Who Rules Israel After Netanyahu?

Sooner or later Netanyahu’s term will end. A look at possible candidates who could be the next Prime Minister of Israel.

Who will sit in his seat next? (photo by Yonatan Sindel, Flash 90)

Despite the incessant efforts on the part of the Israeli Opposition, who are aided by interested parties in the Israeli media, it does not seem as if the attempts to unseat incumbent Prime Minister Netanyahu will bear fruit anytime soon. His opponents have stooped to the spreading of insinuation over alleged crimes committed by Netanyahu. They are doing so because politically, their Chicken Little-esque doom and gloom warnings that the sky is about to fall on Israel’s economy, society, international standing and security under Netanyahu, fail miserably when evaluated objectively. The public has no interest in early elections and support for Netanyahu himself has not diminished among voters.

There is one thing though, working in their favor – Time. All things do eventually come to an end. No political career lasts for ever. Every leader is eventually replaced, regardless of his or her stature or greatness. In Israel’s political arena, Netanyahu’s term as prime minister has been momentous. His is the longest term in the history of the State of Israel. He is prime minister now for eight and a half years. It is twelve and a half years when counting his first term. So one could say with a degree of certainty, that Netanyahu is closer to the end of his career, although that could very well still be a few years away.

Whether that happens sooner or later, it raises a question who would possibly replace Netanyahu as prime minister, once he steps down? Identifying the person is clear speculation. Considering how volatile the region is, any number of unforeseen events could alter and affect the political landscape in Israel. For our purposes then, I will provide an assumption based on the political situation as it stands at the moment.

That being the case, at present there does not seem to be any serious challenge to the Likud/right wing/Orthodox coalition running the country. The left wing have been unable to offer the Israeli public a new vision to replace the failed concessions-for-peace/two-state-solution dogma of the past 30 years. Combined with the fact that the leaders chosen by the Labor party in the last few years are as charismatic as cottage cheese, you realize the possibility of a political transfer of power to the Labor party is a statistical improbability.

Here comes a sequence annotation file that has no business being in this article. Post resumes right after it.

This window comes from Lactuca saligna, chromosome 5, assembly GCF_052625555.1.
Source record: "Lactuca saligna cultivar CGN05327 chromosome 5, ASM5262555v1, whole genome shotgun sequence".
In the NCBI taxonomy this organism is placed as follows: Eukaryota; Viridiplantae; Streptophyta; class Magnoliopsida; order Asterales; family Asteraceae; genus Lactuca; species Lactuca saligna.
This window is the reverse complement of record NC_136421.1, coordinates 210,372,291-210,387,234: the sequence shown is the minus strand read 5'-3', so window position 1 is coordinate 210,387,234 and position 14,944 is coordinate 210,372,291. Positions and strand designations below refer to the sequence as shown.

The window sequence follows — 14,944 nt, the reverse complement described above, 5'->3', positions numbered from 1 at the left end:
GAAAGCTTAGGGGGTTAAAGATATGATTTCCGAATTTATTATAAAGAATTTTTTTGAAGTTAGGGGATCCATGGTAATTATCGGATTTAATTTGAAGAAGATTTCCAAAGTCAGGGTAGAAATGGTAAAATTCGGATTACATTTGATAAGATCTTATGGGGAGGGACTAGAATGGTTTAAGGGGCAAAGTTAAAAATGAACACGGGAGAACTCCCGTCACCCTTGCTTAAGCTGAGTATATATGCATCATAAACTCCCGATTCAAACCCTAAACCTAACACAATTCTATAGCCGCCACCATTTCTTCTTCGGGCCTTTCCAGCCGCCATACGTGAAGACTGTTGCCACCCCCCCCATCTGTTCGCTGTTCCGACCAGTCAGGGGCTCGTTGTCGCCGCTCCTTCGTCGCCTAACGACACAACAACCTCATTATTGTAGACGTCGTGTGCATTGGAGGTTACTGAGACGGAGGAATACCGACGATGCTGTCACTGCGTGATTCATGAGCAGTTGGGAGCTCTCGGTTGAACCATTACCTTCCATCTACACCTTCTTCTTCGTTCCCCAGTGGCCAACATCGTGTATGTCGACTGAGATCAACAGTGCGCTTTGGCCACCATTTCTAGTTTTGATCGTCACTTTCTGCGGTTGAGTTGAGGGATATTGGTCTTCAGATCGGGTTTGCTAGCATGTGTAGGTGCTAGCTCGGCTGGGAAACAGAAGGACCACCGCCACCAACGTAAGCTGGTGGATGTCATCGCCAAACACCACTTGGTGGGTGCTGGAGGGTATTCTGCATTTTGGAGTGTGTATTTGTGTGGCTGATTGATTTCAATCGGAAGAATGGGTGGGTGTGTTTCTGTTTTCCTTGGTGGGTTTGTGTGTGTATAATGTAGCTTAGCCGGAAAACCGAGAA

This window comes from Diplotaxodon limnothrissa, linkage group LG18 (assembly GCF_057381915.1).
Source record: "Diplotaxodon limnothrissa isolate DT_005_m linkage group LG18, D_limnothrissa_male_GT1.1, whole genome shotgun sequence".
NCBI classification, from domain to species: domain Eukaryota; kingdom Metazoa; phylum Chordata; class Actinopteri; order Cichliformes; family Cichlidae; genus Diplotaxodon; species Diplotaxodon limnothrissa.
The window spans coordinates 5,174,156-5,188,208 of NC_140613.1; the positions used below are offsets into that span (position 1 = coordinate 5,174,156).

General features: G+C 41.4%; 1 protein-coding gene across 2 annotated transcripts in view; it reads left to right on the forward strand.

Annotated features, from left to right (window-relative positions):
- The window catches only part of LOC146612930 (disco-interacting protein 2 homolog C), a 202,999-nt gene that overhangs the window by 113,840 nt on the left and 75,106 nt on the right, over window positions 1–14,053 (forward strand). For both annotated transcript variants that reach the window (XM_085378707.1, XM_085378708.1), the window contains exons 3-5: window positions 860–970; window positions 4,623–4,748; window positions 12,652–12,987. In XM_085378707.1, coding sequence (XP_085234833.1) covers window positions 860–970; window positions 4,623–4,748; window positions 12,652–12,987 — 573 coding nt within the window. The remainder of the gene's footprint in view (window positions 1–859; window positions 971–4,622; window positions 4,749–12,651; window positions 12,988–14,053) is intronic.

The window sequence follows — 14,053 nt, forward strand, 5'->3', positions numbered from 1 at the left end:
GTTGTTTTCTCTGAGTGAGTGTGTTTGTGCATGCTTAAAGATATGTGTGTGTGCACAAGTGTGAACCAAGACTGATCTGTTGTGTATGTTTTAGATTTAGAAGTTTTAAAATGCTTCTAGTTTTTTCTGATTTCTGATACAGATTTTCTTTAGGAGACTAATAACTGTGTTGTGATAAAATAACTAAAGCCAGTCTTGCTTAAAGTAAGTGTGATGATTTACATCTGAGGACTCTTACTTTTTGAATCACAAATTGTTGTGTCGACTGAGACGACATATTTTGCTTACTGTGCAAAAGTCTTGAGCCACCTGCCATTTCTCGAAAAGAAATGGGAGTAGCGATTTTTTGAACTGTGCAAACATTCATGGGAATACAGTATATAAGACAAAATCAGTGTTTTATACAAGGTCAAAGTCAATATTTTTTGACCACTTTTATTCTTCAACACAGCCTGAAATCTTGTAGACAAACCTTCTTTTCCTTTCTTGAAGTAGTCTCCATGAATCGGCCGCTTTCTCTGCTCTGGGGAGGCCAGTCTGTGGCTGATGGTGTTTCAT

Many Israelis describe themselves as political centrists. Those disappointed with Labor yet incapable of voting for a right wing party, turn to what we in Israel call the “Mood” parties. The circumstances before an election very much determine the third party option. At the moment Yair Lapid offers that option and has shown staying ability, though not much more.

It seems then that the person to most likely succeed Netanyahu will come from within the ranks of his own Likud party. Seniority and stature of course come into play. So here are the people I believe have the best chances of being the next Prime Minister of Israel:

Honorable mention (mostly because they have mentioned themselves at one point or another) – Danny Danon, though successful as Israel’s ambassador to the UN, is still too young and inexperienced; Gideon Sa’ar, former Minister of the Interior and Minister of Education and senior member of Likud. Has taken a break from politics. Rumors of inappropriate behavior and his marriage to a leading newscaster in Israel have diminished his standing among hardcore Likud voters; Minister of Public Security, Gilad Erdan, though consistently popular in the elections within Likud, has done nothing noteworthy in his government duties. Considered too cautious by Likud faithful and too “parve” as I have heard from some.

Any of the above mentioned may announce candidacy even if they understand their chances are slim and this is in order to elevate their positions inside the party. They have less of a chance among Likud voters than the next four. These are: